Large numbers of people in urbanizing regions in the developing world live and work in unplanned settlements that grow through incremental processes of squatting and self-building. "Slums: How Informal Real Estate Markets Work" shows that unauthorized settlements in rapidly growing cities are not divorced from market forces; rather, they must be understood as complex environments where state policies and market actors still do play a role. In this volume, contributors examine how the form and function of informal real estate markets are shaped by legal systems governing property rights, by national and local policy, and by historical and geographic particularities of specific neighborhoods. Their essays provide detailed portraits of individuals and community organizations, revealing in granular detail the working of informal real estate markets, and they review programs that have been implemented in unconventional settlements to provide lessons about the effectiveness and implementation challenges of different approaches.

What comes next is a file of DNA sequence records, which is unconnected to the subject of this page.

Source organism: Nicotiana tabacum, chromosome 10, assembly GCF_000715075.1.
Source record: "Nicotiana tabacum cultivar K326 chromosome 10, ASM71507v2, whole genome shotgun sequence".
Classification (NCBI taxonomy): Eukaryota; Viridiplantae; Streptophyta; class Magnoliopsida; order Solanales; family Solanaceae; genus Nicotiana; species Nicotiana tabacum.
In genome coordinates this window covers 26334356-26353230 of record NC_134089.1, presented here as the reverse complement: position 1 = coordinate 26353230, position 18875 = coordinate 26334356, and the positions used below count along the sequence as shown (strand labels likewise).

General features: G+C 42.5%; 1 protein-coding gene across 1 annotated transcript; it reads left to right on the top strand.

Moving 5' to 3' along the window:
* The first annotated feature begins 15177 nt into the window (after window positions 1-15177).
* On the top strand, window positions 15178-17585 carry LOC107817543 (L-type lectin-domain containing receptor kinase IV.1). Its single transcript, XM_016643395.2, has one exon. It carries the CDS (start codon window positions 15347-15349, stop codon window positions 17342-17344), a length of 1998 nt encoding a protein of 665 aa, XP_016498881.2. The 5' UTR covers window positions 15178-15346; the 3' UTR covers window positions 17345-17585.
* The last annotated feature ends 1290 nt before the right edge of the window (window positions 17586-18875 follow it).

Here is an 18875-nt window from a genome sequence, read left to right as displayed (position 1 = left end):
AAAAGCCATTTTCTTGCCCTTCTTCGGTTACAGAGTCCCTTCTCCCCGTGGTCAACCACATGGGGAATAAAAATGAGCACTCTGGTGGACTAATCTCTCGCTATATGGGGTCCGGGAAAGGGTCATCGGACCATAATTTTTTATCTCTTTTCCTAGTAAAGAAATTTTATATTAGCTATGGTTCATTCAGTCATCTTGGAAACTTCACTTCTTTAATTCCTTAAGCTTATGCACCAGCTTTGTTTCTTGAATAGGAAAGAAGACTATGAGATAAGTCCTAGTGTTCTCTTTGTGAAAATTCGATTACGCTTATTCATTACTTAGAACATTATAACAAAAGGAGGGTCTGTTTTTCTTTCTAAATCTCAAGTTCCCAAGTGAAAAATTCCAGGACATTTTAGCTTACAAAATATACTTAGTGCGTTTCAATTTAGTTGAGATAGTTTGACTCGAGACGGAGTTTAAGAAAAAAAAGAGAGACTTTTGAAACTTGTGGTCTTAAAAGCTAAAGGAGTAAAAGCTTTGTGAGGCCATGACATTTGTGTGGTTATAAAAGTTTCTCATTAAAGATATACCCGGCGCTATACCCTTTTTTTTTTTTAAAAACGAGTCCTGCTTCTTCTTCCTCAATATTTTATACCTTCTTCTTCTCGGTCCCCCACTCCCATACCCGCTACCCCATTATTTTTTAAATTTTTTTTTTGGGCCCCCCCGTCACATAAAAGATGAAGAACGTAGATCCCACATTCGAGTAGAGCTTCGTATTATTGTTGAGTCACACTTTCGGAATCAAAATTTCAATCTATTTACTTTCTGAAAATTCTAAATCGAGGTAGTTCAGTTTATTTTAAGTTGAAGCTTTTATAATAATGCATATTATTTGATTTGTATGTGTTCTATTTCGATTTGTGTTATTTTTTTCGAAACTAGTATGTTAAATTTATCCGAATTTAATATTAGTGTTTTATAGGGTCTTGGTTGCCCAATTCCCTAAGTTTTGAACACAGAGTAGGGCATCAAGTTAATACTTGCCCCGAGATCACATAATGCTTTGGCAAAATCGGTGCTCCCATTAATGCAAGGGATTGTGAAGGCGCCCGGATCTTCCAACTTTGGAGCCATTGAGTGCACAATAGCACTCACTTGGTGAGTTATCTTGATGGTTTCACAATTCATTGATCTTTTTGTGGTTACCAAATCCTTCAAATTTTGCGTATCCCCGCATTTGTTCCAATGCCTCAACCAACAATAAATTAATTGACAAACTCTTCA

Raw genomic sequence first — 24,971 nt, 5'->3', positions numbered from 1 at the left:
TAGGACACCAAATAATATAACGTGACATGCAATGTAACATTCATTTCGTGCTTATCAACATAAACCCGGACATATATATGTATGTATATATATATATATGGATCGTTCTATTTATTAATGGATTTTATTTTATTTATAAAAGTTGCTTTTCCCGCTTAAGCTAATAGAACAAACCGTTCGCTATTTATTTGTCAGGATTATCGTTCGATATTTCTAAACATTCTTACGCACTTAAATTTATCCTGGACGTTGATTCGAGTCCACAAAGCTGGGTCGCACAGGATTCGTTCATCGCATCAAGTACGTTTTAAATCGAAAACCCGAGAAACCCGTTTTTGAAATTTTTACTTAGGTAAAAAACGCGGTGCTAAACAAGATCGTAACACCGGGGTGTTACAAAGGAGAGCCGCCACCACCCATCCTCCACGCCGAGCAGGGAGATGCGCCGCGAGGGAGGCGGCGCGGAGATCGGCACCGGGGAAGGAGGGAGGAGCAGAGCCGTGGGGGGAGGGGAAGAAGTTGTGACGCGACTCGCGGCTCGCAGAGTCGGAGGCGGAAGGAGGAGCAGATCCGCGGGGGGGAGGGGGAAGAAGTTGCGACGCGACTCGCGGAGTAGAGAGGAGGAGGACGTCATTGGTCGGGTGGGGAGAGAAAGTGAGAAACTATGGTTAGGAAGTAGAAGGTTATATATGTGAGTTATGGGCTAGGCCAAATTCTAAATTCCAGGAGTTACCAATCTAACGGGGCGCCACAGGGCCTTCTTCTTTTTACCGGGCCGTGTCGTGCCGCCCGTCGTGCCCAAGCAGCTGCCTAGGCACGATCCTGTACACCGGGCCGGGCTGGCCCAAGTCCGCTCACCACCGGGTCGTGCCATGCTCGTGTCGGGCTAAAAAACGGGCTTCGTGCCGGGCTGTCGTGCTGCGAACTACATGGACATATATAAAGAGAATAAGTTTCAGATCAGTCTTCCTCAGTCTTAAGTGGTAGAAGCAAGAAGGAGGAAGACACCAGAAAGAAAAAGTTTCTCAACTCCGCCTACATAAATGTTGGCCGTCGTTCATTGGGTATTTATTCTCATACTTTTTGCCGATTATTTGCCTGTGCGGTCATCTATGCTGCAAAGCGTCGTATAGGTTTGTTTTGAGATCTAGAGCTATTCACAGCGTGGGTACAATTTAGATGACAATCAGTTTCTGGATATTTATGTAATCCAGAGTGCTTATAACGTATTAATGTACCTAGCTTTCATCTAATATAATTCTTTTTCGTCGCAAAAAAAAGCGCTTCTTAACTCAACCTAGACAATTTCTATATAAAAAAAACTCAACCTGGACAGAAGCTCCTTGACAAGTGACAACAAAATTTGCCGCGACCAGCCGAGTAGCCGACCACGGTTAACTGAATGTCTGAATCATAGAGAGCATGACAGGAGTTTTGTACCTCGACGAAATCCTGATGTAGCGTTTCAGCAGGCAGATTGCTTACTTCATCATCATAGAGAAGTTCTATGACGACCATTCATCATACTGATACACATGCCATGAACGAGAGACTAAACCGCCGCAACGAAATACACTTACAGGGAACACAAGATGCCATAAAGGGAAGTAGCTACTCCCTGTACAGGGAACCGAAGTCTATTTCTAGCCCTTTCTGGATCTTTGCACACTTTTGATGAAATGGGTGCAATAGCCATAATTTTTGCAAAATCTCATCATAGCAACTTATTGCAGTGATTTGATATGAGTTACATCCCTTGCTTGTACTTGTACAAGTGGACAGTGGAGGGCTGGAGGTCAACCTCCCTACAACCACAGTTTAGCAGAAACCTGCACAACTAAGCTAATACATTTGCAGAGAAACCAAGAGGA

Chapters explore the relationships between informality, state policies, and market forces from a range of disciplinary perspectives and on different scales, from an analysis of the relationship between regulations and housing in 600 developing world cities to an ethnographic account of the buying and selling of houses in Rio de Janeiro's favelas. While many of the book's contributors focus on the emerging economies of India and Brazil, the conclusions drawn illustrate dynamics relevant to developing countries throughout the Global South. The diversity of perspectives combines to create a rich understanding of an important, complex, and understudied topic.
Contributors: Arthur Acolin, Sai Balakrishnan, Eugenie L. Birch, Jose Brakarz, Shahana Chattaraj, Sebastian Galiani, David Gouverneur, Yvonne Mautner, Paavo Monkkonen, Vinit Mukhija, Janice E. Perlman, Lucas Ronconi, Bish Sanyal, Ernesto Schargrodsky, Patricia Cezario Silva, Susan M. Wachter."